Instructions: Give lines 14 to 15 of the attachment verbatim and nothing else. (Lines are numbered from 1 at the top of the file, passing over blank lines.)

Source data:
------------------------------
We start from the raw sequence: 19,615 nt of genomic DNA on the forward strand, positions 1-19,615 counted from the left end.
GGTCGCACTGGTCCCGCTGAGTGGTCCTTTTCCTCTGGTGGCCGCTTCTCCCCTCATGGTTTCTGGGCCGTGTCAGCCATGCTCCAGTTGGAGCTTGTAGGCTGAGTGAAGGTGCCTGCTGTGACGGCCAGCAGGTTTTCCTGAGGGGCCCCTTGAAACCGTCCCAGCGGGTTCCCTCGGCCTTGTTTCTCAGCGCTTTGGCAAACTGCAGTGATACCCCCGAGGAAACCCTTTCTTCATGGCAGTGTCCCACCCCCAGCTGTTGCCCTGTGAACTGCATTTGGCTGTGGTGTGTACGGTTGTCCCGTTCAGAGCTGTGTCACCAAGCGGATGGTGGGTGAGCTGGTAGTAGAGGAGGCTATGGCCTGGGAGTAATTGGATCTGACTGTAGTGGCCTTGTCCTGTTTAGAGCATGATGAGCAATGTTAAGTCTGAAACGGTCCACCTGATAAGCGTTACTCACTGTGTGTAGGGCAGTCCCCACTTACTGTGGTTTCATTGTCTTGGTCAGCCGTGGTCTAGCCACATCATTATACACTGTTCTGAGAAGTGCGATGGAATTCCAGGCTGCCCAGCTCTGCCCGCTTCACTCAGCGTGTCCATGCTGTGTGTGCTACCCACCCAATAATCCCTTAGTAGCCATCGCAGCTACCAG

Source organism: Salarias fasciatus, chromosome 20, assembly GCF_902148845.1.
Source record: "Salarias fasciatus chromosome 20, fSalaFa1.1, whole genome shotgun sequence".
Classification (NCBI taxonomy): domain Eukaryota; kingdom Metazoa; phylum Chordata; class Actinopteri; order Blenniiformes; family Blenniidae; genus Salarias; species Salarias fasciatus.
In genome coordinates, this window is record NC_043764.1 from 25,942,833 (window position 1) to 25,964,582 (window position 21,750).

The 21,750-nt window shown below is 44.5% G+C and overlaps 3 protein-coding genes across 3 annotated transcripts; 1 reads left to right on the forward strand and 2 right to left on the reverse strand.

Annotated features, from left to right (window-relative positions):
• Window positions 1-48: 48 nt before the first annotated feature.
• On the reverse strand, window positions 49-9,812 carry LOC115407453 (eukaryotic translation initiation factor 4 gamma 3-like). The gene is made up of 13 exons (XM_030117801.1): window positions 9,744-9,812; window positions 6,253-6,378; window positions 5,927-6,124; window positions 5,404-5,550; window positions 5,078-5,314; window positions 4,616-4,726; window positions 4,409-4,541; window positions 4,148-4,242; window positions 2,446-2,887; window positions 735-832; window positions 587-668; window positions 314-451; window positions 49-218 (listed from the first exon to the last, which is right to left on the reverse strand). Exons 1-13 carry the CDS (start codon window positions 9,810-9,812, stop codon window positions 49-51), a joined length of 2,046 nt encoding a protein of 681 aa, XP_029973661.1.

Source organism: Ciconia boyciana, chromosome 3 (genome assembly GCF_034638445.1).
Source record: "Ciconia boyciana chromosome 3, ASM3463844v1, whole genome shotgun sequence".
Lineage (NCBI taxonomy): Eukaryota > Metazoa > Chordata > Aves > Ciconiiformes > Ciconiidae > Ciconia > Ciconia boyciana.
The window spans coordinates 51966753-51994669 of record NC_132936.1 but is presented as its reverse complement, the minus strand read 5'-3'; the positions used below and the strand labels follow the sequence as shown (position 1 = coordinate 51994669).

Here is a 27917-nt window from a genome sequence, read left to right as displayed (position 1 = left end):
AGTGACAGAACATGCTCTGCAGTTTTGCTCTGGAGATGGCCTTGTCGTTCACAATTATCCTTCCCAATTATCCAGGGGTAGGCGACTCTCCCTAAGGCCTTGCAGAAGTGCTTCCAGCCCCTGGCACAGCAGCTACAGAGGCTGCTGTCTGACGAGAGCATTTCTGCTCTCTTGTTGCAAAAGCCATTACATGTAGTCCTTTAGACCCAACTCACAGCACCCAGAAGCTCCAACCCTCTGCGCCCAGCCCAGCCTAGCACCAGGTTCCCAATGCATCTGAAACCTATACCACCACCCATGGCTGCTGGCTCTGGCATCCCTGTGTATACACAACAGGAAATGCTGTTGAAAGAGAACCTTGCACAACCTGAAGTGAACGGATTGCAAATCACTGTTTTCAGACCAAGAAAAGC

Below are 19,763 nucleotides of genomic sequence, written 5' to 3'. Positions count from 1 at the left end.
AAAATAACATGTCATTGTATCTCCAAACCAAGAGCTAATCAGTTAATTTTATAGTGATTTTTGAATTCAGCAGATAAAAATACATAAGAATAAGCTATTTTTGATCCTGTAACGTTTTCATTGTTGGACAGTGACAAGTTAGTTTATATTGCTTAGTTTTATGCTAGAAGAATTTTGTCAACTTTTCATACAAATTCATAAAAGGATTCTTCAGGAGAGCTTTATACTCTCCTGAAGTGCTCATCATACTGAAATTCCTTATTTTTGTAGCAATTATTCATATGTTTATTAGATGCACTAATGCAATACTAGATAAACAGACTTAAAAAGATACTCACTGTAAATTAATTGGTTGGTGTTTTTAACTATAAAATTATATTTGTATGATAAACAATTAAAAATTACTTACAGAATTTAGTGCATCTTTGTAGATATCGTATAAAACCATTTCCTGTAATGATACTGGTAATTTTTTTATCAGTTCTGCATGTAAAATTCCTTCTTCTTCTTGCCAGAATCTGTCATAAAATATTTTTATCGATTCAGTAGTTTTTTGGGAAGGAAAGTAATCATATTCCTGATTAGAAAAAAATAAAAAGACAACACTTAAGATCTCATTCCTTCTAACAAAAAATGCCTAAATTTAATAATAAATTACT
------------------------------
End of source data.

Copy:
The window spans coordinates 51966753-51994669 of record NC_132936.1 but is presented as its reverse complement, the minus strand read 5'-3'; the positions used below and the strand labels follow the sequence as shown (position 1 = coordinate 51994669).

Here is a 27917-nt window from a genome sequence, read left to right as displayed (position 1 = left end):